Conference considers local action to solve poverty

Poverty A man woman and two children
NewsMay 22nd, 2019

On the 20th of May the Bevan Foundation and the WLGA welcomed a full room of delegates to the Future Inn Hotel in Cardiff to explore actions that could be taken locally to solve poverty.

Having been welcomed to the conference by Councillor Mary Sherwood, delegates were addressed by Dr Victoria Winckler, the Director of the Bevan Foundation. She set the scene for the morning’s discussions, outlining the three key drivers of poverty in Wales – a lack of decent work, a social security system that doesn’t provide families with sufficient support and high living costs. She emphasised the need for all tiers of government to take action to find solutions that encourage fairer work, lead to the creation of a more generous social security system and that tackle high living costs.

Following this scene setting session the discussion moved to look at what can be done in the world of work to help solve poverty, exploring both national and local issues. The first to talk in this session was Councillor Matthew Brown, Leader of Preston City Council. Sharing his experiences from Preston, Councillor Brown emphasised the power that local authorities and other key anchor institutions have to improve the local economy and to tackle poverty when these concerns are put at the forefront of the way that local authorities operate. He argued that anchor institutions should be at the forefront of efforts to reform the economy by encouraging the growth of co-operatives and local banks, noting international evidence of how such initiatives have created more equal communities.  Councillor Brown was followed by Professor Ed Heery of Cardiff University, who had been a Fair Work Commissioner. Professor Heery shared the findings of the Commission with the delegates highlighting three key themes from their work, namely the importance of ensuring a place for collective voice and representation in the work place, the public economic power to promote fair work and the need for cross employer action to promote fairer work.

The morning’s discussion then moved on to look at how better support can be provided to low income families. In a session chaired by Councillor Anthony Hunt, the first to speak to the delegates was Lorraine Davies from the DWP. She set out to delegates how the DWP have improved the way they operate over recent years as they have responded to both the challenges and opportunities presented by the rollout of Universal Credit. Delegates were informed that the DWP have been working alongside the Welsh Government looking at areas where they can share learning as opposed to duplicating their activities. Following on from this, Dawn Barnes and Sian Humphreys from Flintshire County Council shared some of the lessons they had learned from working in the first local authority area in Wales that had moved to Universal Credit. They informed delegates that one of the key areas of focus for their team at present was to improve take up of all benefits that families were entitled to, noting that there had recently been a fall in people claiming council tax reduction in the local authority.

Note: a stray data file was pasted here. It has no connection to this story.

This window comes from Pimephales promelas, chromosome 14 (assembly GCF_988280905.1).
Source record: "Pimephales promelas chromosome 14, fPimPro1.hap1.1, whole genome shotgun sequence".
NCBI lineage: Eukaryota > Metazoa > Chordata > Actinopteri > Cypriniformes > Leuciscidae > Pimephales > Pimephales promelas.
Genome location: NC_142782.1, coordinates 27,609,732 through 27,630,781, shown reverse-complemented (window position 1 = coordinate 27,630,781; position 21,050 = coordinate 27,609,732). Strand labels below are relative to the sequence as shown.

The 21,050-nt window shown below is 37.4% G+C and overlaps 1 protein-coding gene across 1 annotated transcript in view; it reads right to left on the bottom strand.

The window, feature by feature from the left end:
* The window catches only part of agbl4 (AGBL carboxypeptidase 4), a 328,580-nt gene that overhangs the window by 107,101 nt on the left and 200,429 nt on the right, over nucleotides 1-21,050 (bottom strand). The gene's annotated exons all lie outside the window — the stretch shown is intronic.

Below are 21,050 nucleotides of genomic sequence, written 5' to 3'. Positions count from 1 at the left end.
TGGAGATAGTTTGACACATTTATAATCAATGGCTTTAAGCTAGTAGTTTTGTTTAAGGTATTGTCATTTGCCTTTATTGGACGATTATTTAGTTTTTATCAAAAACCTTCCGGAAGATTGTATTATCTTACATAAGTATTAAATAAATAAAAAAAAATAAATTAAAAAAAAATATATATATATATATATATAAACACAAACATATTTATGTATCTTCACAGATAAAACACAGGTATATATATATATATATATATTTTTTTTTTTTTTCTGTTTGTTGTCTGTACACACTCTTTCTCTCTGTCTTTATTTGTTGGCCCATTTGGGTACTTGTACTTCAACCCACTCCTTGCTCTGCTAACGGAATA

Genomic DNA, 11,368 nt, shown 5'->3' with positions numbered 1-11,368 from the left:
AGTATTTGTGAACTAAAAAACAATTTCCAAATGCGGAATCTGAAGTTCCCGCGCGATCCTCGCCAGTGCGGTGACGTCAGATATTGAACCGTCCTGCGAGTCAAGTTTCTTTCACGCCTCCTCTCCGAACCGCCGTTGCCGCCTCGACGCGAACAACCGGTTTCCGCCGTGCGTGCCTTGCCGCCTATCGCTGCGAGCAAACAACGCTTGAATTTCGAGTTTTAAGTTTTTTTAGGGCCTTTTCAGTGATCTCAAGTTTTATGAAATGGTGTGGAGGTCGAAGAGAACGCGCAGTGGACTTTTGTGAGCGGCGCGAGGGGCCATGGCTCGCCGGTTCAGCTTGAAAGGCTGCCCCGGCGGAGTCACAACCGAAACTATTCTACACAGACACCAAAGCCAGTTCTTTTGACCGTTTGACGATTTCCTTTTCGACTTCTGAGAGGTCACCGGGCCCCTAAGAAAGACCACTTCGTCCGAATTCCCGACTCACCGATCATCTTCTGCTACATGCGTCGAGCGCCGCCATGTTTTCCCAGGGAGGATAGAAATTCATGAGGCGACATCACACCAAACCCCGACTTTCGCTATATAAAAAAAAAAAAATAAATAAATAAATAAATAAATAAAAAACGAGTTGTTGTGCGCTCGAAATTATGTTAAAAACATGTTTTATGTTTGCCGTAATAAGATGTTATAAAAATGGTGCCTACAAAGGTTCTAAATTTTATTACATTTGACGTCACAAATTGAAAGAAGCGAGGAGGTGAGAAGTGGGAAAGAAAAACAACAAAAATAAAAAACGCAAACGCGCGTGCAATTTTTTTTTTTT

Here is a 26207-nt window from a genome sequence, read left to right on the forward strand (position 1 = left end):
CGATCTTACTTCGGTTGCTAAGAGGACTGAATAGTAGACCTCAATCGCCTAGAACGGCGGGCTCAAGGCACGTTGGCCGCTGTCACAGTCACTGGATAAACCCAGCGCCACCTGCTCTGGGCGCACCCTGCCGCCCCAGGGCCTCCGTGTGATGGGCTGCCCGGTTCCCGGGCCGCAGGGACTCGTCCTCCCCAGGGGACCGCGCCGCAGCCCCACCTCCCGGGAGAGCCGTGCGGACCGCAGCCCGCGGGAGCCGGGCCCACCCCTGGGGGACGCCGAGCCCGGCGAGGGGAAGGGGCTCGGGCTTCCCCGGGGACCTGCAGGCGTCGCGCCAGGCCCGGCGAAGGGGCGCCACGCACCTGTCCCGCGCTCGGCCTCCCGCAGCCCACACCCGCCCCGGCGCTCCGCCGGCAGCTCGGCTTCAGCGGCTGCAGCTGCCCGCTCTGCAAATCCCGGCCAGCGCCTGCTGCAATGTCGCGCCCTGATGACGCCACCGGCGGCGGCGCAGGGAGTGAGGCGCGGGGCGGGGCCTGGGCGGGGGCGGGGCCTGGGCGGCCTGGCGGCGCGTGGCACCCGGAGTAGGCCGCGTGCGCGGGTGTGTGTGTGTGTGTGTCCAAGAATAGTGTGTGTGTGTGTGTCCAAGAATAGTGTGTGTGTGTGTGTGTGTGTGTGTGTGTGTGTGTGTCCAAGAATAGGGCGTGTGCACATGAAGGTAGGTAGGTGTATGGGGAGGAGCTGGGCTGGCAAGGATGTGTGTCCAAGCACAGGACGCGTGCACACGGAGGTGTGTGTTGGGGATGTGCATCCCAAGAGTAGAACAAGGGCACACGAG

In the final session of the morning, chaired by Dr Victoria Winckler, focus turned to how costs for low income families could be cut. The first to address delegates in this session was Jennie Bibbings of Shelter Cymru. She argued that whilst many of the key policy leavers to establish a sustainable, long term solution to unaffordable housing in Wales were held at Westminster there were things that could be done at a local level to help families. These short-term measures included more consistent and generous allocation of Discretionary Housing Payment and more transparency and consistency as to how local authorities use the Local Authority Homeless Prevention fund. She was followed by Alisson Blackwood of Step Change who highlighted the prevalence of debt in Wales and the impact it was having on families trapped in poverty. One especially concerning fact highlighted by her was that data gathered by Step Change showed that people living in debt felt it was worse to owe money to Local Authorities and the DWP than it was to owe money to pay day lenders. The last to address delegates was Katie Palmer of Food Sense Cardiff. She drew delegates’ attention to both the emotional and physical impact that living in food poverty can have on children and suggested a number of possible steps that could be taken to improve the situation, including making the UK Government’s Eatwell Guide a reference for the point of welfare payments.

We would like to thank everybody who attended and contributed to the event, particularly our co-host the WLGA and our speakers.


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